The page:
Land … how wonderful it is to own land. How sweet it is to the human soul to be the owner of property. Owning property imparts a sense of security, of wealth, of worth. Culturally, the peoples of the former British – now Commonwealth – Caribbean are a land-hungry people. The drive to own land has roots deep in our slave-feudal history, when plantation owners denied their former slaves the privilege of owning land in a time when land ownership was the very definition of free citizenship, and the passport to suffrage.
In the years following the end of formal slavery, gratified plantation owners gloated that they were free from high operating costs that accompanied even the responsibility to barely house, clothe, feed and care for large numbers of brutally exploited slave property. Now, the “freed” slaves were no longer a burden; they could take care of themselves. The catch was that the restrictions on land ownership denied them to ability to produce their own food and cash crops. This forced the freedmen back onto the plantations, where they labored to produce even more for the landowners at wages that bitterly mocked the word “freedom”.
This history explains why the ownership of land became such an essential feature of our local culture, the dream of every descendant of African slaves. Time passed, and the labor unions brought political power and real liberation to the land-hungry peasants. The land-ownership qualification for voting rights disappeared, and universal adult suffrage became the order of the day. Culturally and economically however, nothing could replace the allure of owning land in the heart and mind of the struggling laborers and peasantry. It was therefore only natural that when the decline of the sugar industry forced bankrupt plantations and syndicates to liquidate their assets, the labor-based St Kitts-Nevis Governments of Premier Robert Llewellyn Bradshaw stepped in to secure the sugar lands on behalf of the people.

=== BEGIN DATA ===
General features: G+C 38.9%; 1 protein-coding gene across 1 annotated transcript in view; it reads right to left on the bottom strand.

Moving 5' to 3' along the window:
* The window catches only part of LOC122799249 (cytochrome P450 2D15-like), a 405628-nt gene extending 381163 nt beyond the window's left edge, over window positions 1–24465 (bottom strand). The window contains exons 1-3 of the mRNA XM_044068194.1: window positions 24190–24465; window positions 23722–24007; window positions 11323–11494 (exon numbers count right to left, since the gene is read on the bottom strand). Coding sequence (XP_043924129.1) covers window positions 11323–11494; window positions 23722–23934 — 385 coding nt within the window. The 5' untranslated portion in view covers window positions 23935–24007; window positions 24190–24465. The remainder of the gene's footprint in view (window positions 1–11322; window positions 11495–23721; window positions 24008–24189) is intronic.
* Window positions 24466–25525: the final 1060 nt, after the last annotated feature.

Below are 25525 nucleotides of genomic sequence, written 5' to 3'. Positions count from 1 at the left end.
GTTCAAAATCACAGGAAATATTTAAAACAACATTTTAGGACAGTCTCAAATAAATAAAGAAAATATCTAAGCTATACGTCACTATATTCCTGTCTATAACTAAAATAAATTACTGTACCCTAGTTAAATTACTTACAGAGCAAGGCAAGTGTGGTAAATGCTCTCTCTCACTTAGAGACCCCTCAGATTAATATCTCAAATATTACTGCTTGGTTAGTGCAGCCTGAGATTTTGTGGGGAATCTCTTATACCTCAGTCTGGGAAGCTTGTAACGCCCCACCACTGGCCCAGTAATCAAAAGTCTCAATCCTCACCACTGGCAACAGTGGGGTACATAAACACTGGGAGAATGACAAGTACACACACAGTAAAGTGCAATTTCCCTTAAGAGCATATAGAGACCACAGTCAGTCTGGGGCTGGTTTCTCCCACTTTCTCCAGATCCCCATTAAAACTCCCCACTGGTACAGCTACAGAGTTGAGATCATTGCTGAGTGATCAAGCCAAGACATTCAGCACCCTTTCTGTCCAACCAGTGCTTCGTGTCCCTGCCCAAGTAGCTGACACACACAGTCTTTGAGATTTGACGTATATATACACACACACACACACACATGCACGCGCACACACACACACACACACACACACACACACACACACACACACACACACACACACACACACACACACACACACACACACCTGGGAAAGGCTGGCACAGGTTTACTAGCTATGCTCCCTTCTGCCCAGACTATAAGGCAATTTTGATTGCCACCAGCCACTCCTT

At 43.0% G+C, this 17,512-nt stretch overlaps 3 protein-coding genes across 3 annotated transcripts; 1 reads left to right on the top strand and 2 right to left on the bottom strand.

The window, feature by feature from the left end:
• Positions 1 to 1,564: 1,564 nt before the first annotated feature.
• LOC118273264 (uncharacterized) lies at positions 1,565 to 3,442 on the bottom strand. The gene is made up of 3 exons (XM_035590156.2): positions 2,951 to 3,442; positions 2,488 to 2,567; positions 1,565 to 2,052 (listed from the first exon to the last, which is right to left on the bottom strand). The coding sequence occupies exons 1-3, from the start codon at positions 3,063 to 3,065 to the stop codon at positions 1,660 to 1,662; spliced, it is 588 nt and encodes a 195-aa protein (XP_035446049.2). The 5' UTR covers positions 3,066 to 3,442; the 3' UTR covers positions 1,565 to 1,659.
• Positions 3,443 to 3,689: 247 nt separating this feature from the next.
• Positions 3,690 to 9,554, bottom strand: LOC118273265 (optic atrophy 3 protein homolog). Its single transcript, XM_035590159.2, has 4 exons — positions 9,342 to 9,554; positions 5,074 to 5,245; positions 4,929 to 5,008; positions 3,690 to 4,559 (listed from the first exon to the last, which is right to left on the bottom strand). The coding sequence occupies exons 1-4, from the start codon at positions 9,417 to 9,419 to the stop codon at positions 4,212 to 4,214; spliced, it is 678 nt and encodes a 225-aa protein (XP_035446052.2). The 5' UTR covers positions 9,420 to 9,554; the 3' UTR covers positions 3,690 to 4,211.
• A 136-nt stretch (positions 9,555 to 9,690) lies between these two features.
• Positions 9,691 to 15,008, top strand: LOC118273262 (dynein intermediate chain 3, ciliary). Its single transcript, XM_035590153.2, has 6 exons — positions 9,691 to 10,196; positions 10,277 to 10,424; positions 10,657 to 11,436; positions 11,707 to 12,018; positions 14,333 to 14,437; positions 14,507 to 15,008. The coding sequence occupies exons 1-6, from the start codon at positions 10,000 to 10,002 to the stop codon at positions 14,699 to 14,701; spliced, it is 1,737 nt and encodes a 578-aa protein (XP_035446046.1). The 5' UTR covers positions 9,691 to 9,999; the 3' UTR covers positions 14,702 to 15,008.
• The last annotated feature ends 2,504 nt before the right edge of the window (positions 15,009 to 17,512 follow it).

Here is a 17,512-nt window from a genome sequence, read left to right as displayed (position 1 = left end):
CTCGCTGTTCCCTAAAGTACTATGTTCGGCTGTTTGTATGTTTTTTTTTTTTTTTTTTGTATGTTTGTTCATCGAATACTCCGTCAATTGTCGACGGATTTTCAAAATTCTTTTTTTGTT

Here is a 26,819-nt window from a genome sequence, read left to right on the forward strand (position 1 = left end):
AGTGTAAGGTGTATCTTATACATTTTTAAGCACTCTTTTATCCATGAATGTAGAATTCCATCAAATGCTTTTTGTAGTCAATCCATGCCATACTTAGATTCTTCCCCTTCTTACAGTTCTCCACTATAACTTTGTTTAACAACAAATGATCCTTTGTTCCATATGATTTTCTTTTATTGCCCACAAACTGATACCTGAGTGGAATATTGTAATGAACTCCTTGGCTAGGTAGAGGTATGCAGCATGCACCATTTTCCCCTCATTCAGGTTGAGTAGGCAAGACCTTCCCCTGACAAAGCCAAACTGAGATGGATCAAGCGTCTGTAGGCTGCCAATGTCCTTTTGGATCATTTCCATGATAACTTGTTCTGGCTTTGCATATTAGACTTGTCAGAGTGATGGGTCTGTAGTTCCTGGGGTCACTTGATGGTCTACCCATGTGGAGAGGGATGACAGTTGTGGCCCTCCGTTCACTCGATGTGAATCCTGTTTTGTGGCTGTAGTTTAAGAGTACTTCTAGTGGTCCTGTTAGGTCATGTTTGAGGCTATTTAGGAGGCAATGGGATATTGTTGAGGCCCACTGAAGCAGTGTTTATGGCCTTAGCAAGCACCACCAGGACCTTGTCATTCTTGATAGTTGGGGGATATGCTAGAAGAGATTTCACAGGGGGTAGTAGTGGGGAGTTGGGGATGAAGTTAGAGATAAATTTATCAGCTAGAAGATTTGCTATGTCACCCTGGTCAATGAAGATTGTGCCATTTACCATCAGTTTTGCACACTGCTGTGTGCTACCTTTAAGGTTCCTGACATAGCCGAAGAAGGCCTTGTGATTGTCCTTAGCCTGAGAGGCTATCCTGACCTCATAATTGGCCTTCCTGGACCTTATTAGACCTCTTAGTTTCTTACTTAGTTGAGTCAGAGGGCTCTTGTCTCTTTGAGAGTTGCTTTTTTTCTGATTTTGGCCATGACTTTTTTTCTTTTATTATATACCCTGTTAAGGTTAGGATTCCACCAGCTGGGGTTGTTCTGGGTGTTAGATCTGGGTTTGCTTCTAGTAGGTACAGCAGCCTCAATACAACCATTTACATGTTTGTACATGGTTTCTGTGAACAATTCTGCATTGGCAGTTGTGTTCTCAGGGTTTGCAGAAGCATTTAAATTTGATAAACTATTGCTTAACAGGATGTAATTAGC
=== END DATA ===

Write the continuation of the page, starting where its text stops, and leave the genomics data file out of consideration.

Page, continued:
Having paid a hefty price for the privilege of owning their lands, many people bitterly reject the concept of using the national patrimony (the land) in a manner that threatens to remove it from the state’s control. To some, the mere ownership of the lands by the state is sufficient to provide a sense of national wealth and economic security. In their view, if the government is to use the national patrimony at all, its primary use should be to provide housing for the people and a way for individuals to pursue their own personal economic advantage.
This attitude, based mainly on emotion, ignores the imperative to exploit the national patrimony in a way that attracts capital investment from outside the naturally limited local economy, in a way that benefits the population at large. This debate currently animates the Federation of St Kitts & Nevis, as the Government, the Sugar Industry Diversification Fund and the National Bank continue moving the national economy to new heights. Prime Minister Dr Denzil Douglas and his Labour government have launched the Federation on a visionary path toward greater national development, leveraging the national patrimony in pursuit of that quest.
Though shortsighted pessimists originally attempted to stand in the path of progress, even the Nevis Island Administration has now decided that Prime Minister Douglas and his Cabinet were right indeed – and now they too, like St Kitts, will be using their land to reduce their debt and to move their people forward.